Article

AHV; National Institute for Clinical Excellence. Non-motor symptoms of Parkinson's disease: diagnosis and management

Movement Disorders Unit, Kings College Hospital, Guy's King's and St Thomas' School of Medicine, London, UK.
The Lancet Neurology (Impact Factor: 21.9). 04/2006; 5(3):235-45. DOI: 10.1016/S1474-4422(06)70373-8
Source: PubMed

ABSTRACT

The clinical diagnosis of Parkinson's disease rests on the identification of the characteristics related to dopamine deficiency that are a consequence of degeneration of the substantia nigra pars compacta. However, non-dopaminergic and non-motor symptoms are sometimes present before diagnosis and almost inevitably emerge with disease progression. Indeed, non-motor symptoms dominate the clinical picture of advanced Parkinson's disease and contribute to severe disability, impaired quality of life, and shortened life expectancy. By contrast with the dopaminergic symptoms of the disease, for which treatment is available, non-motor symptoms are often poorly recognised and inadequately treated. However, attention is now being focused on the recognition and quantitation of non-motor symptoms, which will form the basis of improved treatments. Some non-motor symptoms, including depression, constipation, pain, genitourinary problems, and sleep disorders, can be improved with available treatments. Other non-motor symptoms can be more refractory and need the introduction of novel non-dopaminergic drugs. Inevitably, the development of treatments that can slow or prevent the progression of Parkinson's disease and its multicentric neurodegeneration provides the best hope of curing non-motor symptoms.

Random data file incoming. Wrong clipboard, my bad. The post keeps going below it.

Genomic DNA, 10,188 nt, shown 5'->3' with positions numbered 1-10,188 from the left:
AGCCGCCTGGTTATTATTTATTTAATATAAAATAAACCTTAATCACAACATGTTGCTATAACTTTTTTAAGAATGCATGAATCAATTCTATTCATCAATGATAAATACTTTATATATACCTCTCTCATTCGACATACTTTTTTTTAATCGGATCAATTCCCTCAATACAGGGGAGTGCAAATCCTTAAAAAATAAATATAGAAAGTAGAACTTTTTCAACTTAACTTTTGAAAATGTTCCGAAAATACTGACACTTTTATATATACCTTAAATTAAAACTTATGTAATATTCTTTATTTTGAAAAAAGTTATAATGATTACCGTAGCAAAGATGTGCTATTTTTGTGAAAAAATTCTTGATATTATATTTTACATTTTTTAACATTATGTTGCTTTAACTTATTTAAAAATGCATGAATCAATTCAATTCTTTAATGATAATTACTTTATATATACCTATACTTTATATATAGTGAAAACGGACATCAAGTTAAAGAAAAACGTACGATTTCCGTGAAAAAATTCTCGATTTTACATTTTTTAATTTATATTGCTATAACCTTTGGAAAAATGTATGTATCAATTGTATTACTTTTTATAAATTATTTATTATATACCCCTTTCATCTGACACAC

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    • "Importantly, stress may cause imbalance of neurotransmitters that can worsen muscular movements related to other activities such as writing, speaking, blinking etc.[9]. Furthermore, PD causes issues with the (4) Autonomous System, that acts to control the body's involuntary muscle movements such as heart beating, pupillary dilation, urination, digestion and respiratory tract functions; symptoms including postural hypotension, slowness or absence of movement due to muscle stiffness and constipation may be present during later stage of disease[4,10,11]. Another debilitating symptom of PD is (5) GI dysfunction. "

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    • "seminal study by Braak et al. [2] introduced a time-dependent evolution of PD, consisting in six successive stages starting with initial olfactory symptoms evolving to cognitive and emotional symptoms , until the emergence of motor impairments [3]. Indeed, it is increasingly recognized that the deterioration of executive functions and deficits of working memory are present at the prodrome and at early phases of PD in around 25% of patients [4] [5] [6] and constitute a major burden for patients [7] [8]. "